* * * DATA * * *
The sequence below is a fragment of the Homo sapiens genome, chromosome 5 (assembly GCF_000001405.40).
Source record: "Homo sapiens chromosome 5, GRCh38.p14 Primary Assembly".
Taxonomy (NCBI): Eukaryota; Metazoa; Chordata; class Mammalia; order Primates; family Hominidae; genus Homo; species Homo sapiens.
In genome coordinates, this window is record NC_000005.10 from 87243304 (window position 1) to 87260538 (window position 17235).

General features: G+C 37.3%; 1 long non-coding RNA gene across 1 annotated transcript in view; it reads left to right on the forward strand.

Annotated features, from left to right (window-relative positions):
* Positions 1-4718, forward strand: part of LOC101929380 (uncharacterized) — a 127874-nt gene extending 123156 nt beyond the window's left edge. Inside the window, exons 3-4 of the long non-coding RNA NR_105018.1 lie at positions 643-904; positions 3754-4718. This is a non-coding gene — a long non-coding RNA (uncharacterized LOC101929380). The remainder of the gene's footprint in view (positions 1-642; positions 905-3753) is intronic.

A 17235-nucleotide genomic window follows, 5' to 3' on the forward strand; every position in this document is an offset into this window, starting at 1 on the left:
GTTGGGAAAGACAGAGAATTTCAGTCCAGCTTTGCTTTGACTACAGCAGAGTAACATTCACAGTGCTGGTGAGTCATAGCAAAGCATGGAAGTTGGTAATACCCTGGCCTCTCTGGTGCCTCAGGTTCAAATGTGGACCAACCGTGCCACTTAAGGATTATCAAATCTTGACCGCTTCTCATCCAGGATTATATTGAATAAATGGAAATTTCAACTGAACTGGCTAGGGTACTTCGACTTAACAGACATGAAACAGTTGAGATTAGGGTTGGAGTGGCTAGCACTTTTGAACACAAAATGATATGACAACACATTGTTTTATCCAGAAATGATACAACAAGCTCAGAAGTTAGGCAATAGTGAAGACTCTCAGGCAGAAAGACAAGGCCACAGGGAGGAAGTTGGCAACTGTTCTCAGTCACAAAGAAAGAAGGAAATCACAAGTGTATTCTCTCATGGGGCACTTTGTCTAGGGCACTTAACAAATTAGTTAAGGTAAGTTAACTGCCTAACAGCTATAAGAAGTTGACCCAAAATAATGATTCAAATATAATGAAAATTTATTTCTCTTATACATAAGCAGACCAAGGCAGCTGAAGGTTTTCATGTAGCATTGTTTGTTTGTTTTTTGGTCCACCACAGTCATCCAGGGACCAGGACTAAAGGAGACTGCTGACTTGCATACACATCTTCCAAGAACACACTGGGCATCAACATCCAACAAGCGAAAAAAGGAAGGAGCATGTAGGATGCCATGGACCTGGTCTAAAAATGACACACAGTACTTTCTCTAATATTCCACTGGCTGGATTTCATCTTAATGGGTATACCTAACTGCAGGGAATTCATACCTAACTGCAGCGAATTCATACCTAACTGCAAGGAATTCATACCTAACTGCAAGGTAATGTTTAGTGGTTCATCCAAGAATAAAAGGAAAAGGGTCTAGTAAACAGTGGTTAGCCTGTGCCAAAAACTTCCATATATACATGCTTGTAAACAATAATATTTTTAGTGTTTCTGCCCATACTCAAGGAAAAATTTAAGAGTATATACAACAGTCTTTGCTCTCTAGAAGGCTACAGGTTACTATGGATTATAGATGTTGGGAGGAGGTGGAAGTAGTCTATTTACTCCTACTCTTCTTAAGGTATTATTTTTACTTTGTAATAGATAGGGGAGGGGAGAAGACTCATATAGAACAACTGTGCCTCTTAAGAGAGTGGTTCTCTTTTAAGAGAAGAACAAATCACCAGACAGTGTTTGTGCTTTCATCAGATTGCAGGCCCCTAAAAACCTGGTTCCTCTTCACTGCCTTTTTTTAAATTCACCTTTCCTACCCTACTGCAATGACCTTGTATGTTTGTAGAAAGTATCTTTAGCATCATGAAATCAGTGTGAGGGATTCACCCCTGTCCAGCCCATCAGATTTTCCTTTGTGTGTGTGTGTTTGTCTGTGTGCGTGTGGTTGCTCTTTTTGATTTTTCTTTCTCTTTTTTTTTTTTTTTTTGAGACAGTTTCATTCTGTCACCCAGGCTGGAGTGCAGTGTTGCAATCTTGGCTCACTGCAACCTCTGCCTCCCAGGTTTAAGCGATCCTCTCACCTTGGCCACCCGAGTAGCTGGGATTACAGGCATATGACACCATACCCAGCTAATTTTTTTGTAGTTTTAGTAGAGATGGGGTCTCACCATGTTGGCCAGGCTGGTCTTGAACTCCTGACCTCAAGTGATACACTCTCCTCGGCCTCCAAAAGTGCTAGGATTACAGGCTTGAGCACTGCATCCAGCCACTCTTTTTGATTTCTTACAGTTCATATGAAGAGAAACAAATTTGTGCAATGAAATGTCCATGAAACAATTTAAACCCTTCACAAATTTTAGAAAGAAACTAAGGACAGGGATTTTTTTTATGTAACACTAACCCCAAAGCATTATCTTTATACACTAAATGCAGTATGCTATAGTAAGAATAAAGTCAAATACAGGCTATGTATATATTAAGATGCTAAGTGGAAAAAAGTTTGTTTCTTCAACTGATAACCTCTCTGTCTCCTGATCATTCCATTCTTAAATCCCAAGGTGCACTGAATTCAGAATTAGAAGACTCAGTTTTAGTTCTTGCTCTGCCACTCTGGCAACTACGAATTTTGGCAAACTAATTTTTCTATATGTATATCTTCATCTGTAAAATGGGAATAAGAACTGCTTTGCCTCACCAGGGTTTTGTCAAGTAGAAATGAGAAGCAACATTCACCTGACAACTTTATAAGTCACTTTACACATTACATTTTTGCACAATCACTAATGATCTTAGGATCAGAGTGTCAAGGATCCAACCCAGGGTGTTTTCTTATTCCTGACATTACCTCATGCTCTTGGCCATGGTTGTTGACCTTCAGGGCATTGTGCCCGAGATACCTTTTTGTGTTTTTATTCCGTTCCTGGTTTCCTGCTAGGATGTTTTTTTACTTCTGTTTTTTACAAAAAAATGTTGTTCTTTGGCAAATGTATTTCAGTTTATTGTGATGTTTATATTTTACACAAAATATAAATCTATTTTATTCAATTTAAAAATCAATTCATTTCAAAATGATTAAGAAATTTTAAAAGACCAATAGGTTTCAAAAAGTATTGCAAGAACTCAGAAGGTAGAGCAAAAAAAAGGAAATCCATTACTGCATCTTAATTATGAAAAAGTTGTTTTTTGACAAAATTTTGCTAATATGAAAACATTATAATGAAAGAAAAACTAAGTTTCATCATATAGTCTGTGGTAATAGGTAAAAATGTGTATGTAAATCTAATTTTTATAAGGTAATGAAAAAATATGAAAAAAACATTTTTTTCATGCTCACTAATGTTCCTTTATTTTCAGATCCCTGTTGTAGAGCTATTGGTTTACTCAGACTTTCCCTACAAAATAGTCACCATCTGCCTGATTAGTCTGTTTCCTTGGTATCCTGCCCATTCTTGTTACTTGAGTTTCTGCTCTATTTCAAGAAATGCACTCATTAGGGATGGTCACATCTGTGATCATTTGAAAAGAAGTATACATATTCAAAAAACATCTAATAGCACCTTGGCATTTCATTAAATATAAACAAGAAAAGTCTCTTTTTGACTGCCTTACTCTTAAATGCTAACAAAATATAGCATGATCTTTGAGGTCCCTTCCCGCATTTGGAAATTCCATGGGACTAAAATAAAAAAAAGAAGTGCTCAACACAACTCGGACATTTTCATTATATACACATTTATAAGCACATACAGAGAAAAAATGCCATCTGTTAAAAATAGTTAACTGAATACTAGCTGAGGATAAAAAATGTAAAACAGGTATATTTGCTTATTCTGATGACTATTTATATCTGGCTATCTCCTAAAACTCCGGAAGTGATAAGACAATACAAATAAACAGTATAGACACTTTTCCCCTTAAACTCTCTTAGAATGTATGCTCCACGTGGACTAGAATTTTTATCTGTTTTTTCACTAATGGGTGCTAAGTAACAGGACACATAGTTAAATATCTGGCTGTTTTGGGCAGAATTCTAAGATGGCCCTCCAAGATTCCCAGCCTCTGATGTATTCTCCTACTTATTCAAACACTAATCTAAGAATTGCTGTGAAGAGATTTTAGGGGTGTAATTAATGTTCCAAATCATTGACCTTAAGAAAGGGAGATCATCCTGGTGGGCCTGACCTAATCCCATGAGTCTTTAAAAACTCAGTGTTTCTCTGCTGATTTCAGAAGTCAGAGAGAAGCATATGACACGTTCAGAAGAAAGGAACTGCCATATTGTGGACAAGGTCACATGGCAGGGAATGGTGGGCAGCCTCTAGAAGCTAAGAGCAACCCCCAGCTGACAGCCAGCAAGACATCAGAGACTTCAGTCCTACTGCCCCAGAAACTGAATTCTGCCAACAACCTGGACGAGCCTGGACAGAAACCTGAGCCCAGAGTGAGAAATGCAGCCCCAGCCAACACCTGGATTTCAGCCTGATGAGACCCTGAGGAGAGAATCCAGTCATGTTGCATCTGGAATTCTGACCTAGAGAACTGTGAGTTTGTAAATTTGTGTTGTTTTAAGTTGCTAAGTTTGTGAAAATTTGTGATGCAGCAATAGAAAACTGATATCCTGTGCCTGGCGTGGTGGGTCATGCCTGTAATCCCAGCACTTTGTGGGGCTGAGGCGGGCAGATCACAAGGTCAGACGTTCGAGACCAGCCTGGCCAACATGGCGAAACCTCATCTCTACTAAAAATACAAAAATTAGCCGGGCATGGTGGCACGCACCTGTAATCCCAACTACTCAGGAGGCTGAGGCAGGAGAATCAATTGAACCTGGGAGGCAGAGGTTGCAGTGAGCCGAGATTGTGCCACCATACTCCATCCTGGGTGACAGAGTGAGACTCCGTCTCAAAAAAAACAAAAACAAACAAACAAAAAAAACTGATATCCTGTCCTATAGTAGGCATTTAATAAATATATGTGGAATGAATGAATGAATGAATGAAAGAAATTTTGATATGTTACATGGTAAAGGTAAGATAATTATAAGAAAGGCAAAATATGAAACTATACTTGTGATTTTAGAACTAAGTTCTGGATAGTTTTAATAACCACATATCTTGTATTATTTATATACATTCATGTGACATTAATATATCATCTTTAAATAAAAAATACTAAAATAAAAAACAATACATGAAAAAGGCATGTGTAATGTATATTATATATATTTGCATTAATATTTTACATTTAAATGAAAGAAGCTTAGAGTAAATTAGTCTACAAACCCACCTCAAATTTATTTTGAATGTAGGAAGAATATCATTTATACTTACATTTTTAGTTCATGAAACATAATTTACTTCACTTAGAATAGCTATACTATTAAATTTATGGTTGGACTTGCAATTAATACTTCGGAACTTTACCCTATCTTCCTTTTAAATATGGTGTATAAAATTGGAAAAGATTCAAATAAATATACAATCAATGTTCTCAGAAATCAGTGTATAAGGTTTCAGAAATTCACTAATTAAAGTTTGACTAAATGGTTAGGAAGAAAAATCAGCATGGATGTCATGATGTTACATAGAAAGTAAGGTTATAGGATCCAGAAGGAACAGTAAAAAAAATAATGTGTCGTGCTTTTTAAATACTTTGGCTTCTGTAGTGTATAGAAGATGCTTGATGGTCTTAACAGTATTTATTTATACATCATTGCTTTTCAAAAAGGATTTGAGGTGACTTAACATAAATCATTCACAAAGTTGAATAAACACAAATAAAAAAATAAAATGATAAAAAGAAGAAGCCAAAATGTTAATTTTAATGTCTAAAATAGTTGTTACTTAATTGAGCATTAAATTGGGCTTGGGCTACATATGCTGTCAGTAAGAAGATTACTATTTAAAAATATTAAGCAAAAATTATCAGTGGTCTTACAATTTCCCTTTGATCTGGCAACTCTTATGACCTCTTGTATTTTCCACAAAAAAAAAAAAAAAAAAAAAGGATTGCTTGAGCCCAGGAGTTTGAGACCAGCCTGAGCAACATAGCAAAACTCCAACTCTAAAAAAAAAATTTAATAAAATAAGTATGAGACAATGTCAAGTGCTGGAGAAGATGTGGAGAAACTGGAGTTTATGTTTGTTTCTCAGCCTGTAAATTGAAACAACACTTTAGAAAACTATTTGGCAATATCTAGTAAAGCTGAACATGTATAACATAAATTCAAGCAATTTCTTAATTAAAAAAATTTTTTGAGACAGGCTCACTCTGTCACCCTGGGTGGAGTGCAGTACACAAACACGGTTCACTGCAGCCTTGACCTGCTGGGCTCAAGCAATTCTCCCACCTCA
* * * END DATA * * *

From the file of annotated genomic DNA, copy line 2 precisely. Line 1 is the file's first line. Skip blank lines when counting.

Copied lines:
Source record: "Homo sapiens chromosome 5, GRCh38.p14 Primary Assembly".